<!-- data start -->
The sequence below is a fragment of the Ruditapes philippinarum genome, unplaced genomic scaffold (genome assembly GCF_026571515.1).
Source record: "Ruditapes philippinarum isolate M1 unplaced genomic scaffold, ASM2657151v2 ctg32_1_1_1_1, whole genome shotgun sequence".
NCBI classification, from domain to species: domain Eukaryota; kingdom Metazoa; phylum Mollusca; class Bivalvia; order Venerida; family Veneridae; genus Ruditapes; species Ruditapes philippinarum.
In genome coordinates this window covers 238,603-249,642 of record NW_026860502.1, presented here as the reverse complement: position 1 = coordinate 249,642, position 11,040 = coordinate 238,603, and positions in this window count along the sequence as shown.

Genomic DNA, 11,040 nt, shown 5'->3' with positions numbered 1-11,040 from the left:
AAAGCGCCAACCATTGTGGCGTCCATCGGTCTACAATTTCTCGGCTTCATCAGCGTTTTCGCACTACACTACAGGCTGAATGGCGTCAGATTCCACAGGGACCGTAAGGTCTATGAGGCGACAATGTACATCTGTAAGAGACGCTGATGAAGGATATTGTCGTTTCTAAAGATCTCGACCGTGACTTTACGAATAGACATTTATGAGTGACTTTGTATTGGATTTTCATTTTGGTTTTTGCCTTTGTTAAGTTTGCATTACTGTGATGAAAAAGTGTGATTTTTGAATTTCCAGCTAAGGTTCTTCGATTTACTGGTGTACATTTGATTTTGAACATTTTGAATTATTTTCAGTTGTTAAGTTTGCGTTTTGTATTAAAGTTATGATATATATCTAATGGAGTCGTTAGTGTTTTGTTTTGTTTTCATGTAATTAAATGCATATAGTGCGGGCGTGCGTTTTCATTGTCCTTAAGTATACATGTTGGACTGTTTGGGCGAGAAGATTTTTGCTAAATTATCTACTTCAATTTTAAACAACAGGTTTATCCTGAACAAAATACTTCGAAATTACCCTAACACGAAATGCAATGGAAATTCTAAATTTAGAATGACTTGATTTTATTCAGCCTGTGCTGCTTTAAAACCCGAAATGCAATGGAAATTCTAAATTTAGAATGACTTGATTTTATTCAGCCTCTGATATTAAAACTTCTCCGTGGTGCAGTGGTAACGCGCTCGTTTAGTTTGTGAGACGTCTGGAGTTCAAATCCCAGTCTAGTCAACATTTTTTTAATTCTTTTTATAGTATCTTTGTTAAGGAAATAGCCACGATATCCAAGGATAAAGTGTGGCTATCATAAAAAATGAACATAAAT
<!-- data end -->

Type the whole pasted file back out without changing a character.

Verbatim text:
The sequence below is a fragment of the Ruditapes philippinarum genome, unplaced genomic scaffold (genome assembly GCF_026571515.1).
Source record: "Ruditapes philippinarum isolate M1 unplaced genomic scaffold, ASM2657151v2 ctg32_1_1_1_1, whole genome shotgun sequence".
NCBI classification, from domain to species: domain Eukaryota; kingdom Metazoa; phylum Mollusca; class Bivalvia; order Venerida; family Veneridae; genus Ruditapes; species Ruditapes philippinarum.
In genome coordinates this window covers 238,603-249,642 of record NW_026860502.1, presented here as the reverse complement: position 1 = coordinate 249,642, position 11,040 = coordinate 238,603, and positions in this window count along the sequence as shown.

Genomic DNA, 11,040 nt, shown 5'->3' with positions numbered 1-11,040 from the left:
AAAGCGCCAACCATTGTGGCGTCCATCGGTCTACAATTTCTCGGCTTCATCAGCGTTTTCGCACTACACTACAGGCTGAATGGCGTCAGATTCCACAGGGACCGTAAGGTCTATGAGGCGACAATGTACATCTGTAAGAGACGCTGATGAAGGATATTGTCGTTTCTAAAGATCTCGACCGTGACTTTACGAATAGACATTTATGAGTGACTTTGTATTGGATTTTCATTTTGGTTTTTGCCTTTGTTAAGTTTGCATTACTGTGATGAAAAAGTGTGATTTTTGAATTTCCAGCTAAGGTTCTTCGATTTACTGGTGTACATTTGATTTTGAACATTTTGAATTATTTTCAGTTGTTAAGTTTGCGTTTTGTATTAAAGTTATGATATATATCTAATGGAGTCGTTAGTGTTTTGTTTTGTTTTCATGTAATTAAATGCATATAGTGCGGGCGTGCGTTTTCATTGTCCTTAAGTATACATGTTGGACTGTTTGGGCGAGAAGATTTTTGCTAAATTATCTACTTCAATTTTAAACAACAGGTTTATCCTGAACAAAATACTTCGAAATTACCCTAACACGAAATGCAATGGAAATTCTAAATTTAGAATGACTTGATTTTATTCAGCCTGTGCTGCTTTAAAACCCGAAATGCAATGGAAATTCTAAATTTAGAATGACTTGATTTTATTCAGCCTCTGATATTAAAACTTCTCCGTGGTGCAGTGGTAACGCGCTCGTTTAGTTTGTGAGACGTCTGGAGTTCAAATCCCAGTCTAGTCAACATTTTTTTAATTCTTTTTATAGTATCTTTGTTAAGGAAATAGCCACGATATCCAAGGATAAAGTGTGGCTATCATAAAAAATGAACATAAAT